7. The aerosol delivery device of claim 6, wherein the slider extends out of the housing.
8. The aerosol delivery device accessory of claim 1, further comprising a power meter configured to display a power level of one or both of the electrical power source and the first aerosol delivery device.
9. The aerosol delivery device accessory of claim 1, further comprising a control circuit configured to control charging of the first aerosol delivery device.
10. A method for assembling an aerosol delivery device accessory, comprising:
electrically coupling an electrical power source and a connector, the connector being configured to engage a first aerosol delivery device to charge the first aerosol delivery device;
engaging the connector and the electrical power source with a drawer assembly comprising an end wall;
inserting the drawer assembly into a cavity of a housing, the cavity of the housing being substantially enclosed at a first end and open at an opposing second end, the housing defining a longitudinal axis extending between the first end and the opposing second end, the drawer assembly being configured to be inserted in the cavity of the housing along the longitudinal axis thereof such that the end wall of the drawer assembly is disposed proximate the opposing second end of the housing;
inserting a divider wall in the housing to divide the housing into a first portion configured to receive the drawer assembly and a second portion defining a recess, the divider wall extending between the first end and the opposing second end of the housing; and
positioning a slider adjacent to the recess of the second portion of the housing, the slider being configured to engage at least a portion of a second aerosol delivery device, the slider being configured to move the portion of the second aerosol delivery device from a recessed position in which the portion of the second aerosol delivery device is received in the second portion of the housing to an extended position in which the portion of the second aerosol delivery device at least partially extends out of the second portion of the housing through an opening defined through the first end of the housing, the opening being aligned with an axis of the recess of the second portion; the first aerosol delivery device and the second aerosol delivery device being the same or different, the drawer assembly being movable with respect to the housing independently of the slider from an extended configuration in which the connector is accessible to a retracted configuration in which end wall of the drawer assembly substantially covers the opposing second end of the housing such that the housing is substantially enclosed at both the first end and the opposing second end.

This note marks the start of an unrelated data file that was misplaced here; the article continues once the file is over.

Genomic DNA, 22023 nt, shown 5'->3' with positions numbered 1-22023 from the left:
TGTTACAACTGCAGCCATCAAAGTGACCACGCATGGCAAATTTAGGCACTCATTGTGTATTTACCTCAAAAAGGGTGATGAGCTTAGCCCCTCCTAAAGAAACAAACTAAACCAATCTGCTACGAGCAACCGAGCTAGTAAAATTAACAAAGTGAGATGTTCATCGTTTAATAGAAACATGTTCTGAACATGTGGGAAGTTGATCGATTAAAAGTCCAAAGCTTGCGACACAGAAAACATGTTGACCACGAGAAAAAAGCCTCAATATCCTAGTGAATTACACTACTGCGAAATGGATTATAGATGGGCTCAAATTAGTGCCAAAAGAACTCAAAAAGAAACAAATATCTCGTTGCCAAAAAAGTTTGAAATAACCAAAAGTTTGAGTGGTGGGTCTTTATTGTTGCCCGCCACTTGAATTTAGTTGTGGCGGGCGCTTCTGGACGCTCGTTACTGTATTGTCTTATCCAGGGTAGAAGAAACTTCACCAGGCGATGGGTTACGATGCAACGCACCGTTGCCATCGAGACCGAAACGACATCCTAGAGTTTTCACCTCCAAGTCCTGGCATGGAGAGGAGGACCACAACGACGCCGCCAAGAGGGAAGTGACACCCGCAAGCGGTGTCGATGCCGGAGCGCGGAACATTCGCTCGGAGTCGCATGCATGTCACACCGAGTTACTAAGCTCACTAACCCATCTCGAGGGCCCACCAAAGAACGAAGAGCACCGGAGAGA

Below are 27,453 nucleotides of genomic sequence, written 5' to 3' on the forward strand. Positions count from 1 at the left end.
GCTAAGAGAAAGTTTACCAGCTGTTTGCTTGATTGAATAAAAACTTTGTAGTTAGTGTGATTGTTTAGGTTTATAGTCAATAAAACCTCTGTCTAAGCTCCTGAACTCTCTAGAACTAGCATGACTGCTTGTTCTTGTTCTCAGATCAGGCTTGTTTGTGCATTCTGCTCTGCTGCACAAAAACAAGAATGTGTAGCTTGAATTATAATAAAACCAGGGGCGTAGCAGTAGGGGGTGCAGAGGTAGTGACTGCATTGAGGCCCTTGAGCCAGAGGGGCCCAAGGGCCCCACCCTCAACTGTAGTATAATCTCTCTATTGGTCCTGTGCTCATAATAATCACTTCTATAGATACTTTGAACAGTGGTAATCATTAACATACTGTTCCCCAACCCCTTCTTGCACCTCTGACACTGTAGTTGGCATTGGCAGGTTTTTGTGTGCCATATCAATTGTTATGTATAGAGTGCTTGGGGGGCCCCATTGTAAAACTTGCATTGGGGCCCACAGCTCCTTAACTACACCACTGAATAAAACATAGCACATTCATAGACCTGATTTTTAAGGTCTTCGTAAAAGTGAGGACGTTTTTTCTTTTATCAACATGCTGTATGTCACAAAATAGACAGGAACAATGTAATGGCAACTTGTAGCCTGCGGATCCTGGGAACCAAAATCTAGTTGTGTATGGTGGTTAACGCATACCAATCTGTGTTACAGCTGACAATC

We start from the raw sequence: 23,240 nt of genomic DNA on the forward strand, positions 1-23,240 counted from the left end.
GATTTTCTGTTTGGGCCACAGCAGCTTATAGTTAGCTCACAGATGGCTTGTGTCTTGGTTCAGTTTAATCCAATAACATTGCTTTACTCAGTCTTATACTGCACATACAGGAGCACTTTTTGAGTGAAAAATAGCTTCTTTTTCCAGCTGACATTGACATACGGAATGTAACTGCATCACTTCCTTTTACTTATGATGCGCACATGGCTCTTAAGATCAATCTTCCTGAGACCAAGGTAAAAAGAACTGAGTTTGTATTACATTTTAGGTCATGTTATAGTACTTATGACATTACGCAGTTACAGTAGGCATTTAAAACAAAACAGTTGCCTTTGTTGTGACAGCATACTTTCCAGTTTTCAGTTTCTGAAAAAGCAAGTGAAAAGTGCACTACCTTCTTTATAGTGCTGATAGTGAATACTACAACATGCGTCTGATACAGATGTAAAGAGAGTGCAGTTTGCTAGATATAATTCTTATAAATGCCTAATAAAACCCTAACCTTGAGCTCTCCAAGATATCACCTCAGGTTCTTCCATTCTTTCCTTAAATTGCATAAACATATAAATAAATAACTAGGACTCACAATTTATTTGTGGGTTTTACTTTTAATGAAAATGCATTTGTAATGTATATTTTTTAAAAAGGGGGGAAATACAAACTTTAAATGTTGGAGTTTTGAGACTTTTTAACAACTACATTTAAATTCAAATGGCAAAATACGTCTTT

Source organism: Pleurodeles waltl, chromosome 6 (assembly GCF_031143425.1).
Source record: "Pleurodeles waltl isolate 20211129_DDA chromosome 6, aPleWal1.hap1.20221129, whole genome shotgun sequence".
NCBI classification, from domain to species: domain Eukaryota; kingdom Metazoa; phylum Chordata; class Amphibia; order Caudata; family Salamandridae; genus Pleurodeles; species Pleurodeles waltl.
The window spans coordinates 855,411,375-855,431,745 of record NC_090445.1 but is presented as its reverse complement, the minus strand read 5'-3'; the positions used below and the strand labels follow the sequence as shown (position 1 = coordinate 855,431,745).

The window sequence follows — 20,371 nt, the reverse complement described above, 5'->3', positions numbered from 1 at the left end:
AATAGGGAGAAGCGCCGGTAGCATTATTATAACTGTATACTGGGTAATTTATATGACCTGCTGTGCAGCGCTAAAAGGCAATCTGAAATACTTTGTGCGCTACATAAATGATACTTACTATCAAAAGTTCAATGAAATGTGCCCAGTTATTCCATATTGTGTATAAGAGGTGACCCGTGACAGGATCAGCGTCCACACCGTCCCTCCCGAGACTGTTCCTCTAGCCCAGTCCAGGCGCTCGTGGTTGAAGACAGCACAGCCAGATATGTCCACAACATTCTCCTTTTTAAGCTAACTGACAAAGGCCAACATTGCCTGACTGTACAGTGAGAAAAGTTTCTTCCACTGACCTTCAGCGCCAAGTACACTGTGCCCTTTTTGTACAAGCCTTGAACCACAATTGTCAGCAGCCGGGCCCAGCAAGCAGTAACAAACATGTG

11. The method of claim 10, further comprising assembling the drawer assembly, wherein assembling the drawer assembly comprises engaging a drawer cover with a drawer base.
12. The method of claim 10, further comprising electrically coupling a power meter with at least one of the electrical power source and the connector, the power meter being configured to display a power level of one or both of the electrical power source and the first aerosol delivery device.
13. The method of claim 10 wherein inserting the drawer assembly into the housing comprises positioning the drawer assembly between a first housing portion and a second housing portion and engaging the first housing portion with the second housing portion.
14. The method of claim 10, further comprising positioning a coupler in the housing, the coupler being configured to engage a cartridge of the second aerosol delivery device.
15. The method of claim 14, wherein positioning the coupler in the housing comprises positioning a slider in the housing, the slider being engaged with the coupler and configured to move the cartridge from a recessed position in which the cartridge is received in the housing to an extended position in which the cartridge at least partially extends out of the housing.
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US10357061B2 (en) * 2016-09-26 2019-07-23 Shenzhen First Union Technology Co., Ltd. Electronic cigarette having protection for a suction nozzle

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CN109068757A (en) 2018-12-21
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WO2017153951A9 (en) 2018-03-29
US20170258133A1 (en) 2017-09-14